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I have a PI filter with capacitors of 40uF feeding an oscillator that has a bypass capacitor of 0.01uF

I read on previous posts thats its a bad idea paralleling capacitors more than a decade apart. Anyone can tell me if I can run into problems with the above and explain why

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    \$\begingroup\$ 1) include a link to those posts 2) learn all you need to know about bypass capacitors and why you do want very different value capacitors in parallel by watching this EEVBlog video by Dave: youtube.com/watch?v=BcJ6UdDx1vg \$\endgroup\$ – Bimpelrekkie Jan 20 '17 at 10:48
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    \$\begingroup\$ It's done all the time! \$\endgroup\$ – Leon Heller Jan 20 '17 at 10:58
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The danger of paralleling two decoupling capacitors of very different values doesn't often bite you.

The purpose of a decoupling capacitor is to create a low impedance to ground at all relevant AC frequencies. Relevant for a given circuit is defined like this. At a low enough frequency, the circuit will often tolerate ripple, at a high enough frequency it won't respond to it. Relevant means the frequencies between those limits.

If you have two very different value capacitors, then at some frequency, the smaller capacitor will still be behaving like a capacitor, however the large capacitor will have 'gone inductive', meaning that the residual inductance from its physical length and electrode connections is now dominating its behaviour.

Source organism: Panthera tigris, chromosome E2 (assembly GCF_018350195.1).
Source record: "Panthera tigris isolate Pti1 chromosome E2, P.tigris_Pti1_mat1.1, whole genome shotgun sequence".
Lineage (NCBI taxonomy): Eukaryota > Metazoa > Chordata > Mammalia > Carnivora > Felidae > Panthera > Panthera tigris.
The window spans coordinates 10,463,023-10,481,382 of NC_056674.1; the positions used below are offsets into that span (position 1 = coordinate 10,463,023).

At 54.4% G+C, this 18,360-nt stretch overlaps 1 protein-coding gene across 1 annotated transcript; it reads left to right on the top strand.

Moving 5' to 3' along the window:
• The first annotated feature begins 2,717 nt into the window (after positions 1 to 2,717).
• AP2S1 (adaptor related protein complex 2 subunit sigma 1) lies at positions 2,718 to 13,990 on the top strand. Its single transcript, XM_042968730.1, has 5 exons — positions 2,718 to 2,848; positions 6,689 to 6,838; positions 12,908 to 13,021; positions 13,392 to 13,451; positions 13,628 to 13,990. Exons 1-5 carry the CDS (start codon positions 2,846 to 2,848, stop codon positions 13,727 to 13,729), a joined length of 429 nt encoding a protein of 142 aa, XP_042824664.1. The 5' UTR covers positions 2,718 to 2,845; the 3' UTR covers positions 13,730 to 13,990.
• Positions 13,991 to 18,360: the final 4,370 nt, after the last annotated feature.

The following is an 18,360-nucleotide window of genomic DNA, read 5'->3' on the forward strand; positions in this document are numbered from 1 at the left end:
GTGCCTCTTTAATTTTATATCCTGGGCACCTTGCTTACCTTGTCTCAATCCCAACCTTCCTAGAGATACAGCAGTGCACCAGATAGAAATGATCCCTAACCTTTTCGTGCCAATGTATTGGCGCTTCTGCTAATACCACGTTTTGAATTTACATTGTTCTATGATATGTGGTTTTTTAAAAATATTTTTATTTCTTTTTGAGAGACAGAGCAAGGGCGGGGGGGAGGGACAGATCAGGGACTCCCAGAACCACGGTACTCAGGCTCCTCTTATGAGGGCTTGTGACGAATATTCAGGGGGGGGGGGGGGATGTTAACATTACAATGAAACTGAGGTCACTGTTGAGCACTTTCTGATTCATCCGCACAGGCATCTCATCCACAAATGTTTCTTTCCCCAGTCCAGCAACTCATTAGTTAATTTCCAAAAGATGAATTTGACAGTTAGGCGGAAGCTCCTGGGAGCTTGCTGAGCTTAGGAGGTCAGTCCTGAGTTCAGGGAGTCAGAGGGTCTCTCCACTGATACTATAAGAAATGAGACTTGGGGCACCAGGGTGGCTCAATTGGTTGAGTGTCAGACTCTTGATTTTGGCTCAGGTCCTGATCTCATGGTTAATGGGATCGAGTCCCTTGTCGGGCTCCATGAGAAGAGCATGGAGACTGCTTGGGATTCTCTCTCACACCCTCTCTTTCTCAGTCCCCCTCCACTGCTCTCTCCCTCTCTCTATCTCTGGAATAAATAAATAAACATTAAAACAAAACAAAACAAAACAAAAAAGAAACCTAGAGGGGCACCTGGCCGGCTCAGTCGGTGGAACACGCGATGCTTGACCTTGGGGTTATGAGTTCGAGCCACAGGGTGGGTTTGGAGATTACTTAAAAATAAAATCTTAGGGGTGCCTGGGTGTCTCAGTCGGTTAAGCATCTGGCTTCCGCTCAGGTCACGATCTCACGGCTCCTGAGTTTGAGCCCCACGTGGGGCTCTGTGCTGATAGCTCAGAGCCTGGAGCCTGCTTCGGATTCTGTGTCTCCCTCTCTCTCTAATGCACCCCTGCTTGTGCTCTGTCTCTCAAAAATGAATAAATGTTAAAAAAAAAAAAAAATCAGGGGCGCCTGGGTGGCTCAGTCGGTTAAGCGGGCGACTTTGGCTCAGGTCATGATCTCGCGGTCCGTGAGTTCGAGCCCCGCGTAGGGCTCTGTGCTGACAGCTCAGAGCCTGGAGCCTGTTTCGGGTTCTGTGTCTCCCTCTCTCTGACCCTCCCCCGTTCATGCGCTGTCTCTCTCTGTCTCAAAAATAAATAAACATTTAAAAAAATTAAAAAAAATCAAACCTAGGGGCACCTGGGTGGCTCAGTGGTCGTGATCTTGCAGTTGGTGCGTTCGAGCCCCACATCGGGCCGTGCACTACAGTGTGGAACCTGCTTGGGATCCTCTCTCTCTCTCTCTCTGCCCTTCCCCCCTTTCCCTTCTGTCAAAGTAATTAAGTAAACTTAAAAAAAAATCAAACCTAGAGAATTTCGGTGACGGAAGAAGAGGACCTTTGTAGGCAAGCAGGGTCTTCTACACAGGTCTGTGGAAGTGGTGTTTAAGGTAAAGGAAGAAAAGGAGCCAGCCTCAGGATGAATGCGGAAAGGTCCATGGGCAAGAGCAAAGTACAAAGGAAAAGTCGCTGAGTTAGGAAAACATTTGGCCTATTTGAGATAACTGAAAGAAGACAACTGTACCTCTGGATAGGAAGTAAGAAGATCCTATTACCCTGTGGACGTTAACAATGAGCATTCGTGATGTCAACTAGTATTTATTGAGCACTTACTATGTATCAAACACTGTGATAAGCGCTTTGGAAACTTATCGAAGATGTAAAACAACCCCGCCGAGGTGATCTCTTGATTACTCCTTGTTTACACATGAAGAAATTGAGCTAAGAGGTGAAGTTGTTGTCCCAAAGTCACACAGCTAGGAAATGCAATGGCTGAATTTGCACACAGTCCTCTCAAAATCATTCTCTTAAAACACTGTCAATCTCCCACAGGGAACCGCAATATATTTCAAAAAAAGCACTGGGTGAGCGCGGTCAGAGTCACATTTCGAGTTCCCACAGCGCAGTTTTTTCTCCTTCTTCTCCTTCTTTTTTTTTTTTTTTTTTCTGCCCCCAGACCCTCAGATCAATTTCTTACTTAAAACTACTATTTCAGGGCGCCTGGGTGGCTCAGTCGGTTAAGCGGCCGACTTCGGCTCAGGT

The parallel combination of a capacitor and an inductor forms a parallel resonant circuit, which is high impedance at the resonant frequency. If the Q of the circuit is high enough, then the rail has no bypassing at this frequency.

So, if there is a signal getting onto the rail at this frequency and the circuit is sensitive to this frequency and the capacitors are high enough Q to make a high impedance resonance then you will have problems.

Generally, aluminium electrolytics are so lossy that they will not support a high Q resonance. Often a length of track between a big bulk C at the edge of the board and a chip-local decoupling C is enough to kill any resonance. Often people will use a small resistor or a ferrite bead between the bulk and the local capacitor for filtering, but it will also de-Q any resonance. And then if you have a resonance, if there's no signal at that frequency, you won't notice any effect.

One common situation for hitting a problem is in an RF circuit, where two ceramic decoupling caps of different sizes are put close together. The circuit will often oscillate and find the frequency it can get good feedback along the rail.

The other situation is when decoupling a logic IC, and the particular clock or data signal hits the resonance. It can be quite fun to find data dependent misbehavior, that's there for some frequencies and not others. Imagine the conversation, 'my burst DMA works for byte access, but not for word access, but I can access words OK, what's going on???'

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If you already use a CLC PI filter remove the capacitor parallel to the decoupling capacitor. Make sure the ferrite in your filter is dimensions right. I mean that the voltage will not drop to much on the output of the filter. If the currents are to high, use 3 terminal capacitors of 1uf instead of the 10nf.

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